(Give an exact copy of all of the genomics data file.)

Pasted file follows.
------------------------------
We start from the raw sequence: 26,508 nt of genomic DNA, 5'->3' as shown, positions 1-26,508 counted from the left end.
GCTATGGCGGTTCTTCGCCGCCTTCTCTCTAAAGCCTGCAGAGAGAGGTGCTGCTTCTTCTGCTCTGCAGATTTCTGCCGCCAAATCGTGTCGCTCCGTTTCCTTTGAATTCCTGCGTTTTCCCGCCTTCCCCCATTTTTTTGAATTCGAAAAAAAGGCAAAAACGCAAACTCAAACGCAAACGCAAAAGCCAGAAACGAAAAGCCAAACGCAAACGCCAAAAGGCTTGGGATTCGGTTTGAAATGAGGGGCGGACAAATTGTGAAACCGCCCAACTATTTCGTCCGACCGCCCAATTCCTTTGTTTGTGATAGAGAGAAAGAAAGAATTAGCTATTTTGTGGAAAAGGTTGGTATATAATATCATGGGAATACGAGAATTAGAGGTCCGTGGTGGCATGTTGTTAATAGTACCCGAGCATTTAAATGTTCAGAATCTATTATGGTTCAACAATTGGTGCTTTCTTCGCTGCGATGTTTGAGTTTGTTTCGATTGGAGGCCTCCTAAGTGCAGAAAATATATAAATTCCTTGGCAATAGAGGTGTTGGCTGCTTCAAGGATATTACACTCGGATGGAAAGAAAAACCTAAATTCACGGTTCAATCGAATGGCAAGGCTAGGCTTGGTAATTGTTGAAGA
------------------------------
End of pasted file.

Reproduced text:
We start from the raw sequence: 26,508 nt of genomic DNA, 5'->3' as shown, positions 1-26,508 counted from the left end.
GCTATGGCGGTTCTTCGCCGCCTTCTCTCTAAAGCCTGCAGAGAGAGGTGCTGCTTCTTCTGCTCTGCAGATTTCTGCCGCCAAATCGTGTCGCTCCGTTTCCTTTGAATTCCTGCGTTTTCCCGCCTTCCCCCATTTTTTTGAATTCGAAAAAAAGGCAAAAACGCAAACTCAAACGCAAACGCAAAAGCCAGAAACGAAAAGCCAAACGCAAACGCCAAAAGGCTTGGGATTCGGTTTGAAATGAGGGGCGGACAAATTGTGAAACCGCCCAACTATTTCGTCCGACCGCCCAATTCCTTTGTTTGTGATAGAGAGAAAGAAAGAATTAGCTATTTTGTGGAAAAGGTTGGTATATAATATCATGGGAATACGAGAATTAGAGGTCCGTGGTGGCATGTTGTTAATAGTACCCGAGCATTTAAATGTTCAGAATCTATTATGGTTCAACAATTGGTGCTTTCTTCGCTGCGATGTTTGAGTTTGTTTCGATTGGAGGCCTCCTAAGTGCAGAAAATATATAAATTCCTTGGCAATAGAGGTGTTGGCTGCTTCAAGGATATTACACTCGGATGGAAAGAAAAACCTAAATTCACGGTTCAATCGAATGGCAAGGCTAGGCTTGGTAATTGTTGAAGA